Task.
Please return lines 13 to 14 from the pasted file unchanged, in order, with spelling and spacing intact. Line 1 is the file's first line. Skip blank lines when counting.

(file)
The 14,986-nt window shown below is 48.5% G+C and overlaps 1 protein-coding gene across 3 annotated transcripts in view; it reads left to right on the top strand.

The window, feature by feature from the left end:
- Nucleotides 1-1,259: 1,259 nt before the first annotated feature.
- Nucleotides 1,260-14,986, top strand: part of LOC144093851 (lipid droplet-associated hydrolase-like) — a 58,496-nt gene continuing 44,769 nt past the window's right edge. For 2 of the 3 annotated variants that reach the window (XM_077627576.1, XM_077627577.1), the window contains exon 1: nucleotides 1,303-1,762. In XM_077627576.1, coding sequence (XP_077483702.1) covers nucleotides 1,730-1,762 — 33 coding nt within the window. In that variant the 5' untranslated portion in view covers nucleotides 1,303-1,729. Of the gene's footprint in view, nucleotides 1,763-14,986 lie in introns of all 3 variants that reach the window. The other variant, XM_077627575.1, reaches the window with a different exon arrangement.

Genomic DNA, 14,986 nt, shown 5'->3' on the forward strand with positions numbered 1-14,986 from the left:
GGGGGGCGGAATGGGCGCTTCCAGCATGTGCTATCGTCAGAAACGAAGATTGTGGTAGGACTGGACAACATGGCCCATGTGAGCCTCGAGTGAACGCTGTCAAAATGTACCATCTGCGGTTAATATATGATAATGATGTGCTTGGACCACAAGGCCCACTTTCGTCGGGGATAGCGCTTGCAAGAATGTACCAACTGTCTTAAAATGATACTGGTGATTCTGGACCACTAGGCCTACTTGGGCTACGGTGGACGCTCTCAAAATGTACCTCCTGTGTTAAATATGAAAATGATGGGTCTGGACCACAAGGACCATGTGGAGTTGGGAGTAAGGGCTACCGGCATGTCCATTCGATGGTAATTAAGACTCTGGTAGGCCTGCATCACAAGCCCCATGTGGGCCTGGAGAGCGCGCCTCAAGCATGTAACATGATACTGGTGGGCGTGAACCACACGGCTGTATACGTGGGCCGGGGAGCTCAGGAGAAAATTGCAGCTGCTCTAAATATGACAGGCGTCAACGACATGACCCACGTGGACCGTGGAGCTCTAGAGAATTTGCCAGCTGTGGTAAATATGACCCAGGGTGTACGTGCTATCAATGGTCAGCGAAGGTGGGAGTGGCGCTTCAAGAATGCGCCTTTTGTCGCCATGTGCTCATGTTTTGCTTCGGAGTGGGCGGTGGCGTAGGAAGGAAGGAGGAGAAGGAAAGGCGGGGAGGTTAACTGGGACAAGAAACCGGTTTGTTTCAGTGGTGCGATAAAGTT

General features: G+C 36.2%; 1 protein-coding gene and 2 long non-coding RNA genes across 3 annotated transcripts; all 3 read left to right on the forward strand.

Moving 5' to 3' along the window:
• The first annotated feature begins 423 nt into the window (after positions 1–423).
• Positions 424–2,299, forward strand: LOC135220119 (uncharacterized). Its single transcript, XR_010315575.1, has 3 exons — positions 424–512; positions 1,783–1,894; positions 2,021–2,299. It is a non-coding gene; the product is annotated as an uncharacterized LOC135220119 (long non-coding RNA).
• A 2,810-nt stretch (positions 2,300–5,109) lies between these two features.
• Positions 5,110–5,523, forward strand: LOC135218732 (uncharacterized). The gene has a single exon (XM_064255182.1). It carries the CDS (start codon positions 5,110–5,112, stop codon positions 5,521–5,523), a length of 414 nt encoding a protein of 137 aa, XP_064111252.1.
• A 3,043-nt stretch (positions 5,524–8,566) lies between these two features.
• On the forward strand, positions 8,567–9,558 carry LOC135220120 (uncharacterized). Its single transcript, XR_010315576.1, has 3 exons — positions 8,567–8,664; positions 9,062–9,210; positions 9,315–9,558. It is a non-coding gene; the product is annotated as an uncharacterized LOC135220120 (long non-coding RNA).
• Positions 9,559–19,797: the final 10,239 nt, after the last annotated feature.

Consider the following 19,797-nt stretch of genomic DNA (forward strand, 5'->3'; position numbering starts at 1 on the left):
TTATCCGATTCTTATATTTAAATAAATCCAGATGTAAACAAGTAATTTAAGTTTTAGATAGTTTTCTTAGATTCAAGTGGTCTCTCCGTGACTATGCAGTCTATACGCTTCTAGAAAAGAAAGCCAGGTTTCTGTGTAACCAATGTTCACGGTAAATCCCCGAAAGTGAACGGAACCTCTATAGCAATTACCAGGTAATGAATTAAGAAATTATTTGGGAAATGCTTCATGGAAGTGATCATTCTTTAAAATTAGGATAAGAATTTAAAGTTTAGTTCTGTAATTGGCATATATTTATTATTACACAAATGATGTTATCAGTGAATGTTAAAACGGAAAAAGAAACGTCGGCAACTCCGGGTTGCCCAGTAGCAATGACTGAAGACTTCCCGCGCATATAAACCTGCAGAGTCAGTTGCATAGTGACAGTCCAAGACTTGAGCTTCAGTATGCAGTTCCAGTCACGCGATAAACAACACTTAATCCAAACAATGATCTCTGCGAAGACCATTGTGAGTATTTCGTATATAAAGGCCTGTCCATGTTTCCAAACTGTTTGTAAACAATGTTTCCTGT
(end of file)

• A 3,043-nt stretch (positions 5,524–8,566) lies between these two features.
• On the forward strand, positions 8,567–9,558 carry LOC135220120 (uncharacterized). Its single transcript, XR_010315576.1, has 3 exons — positions 8,567–8,664; positions 9,062–9,210; positions 9,315–9,558. It is a non-coding gene; the product is annotated as an uncharacterized LOC135220120 (long non-coding RNA).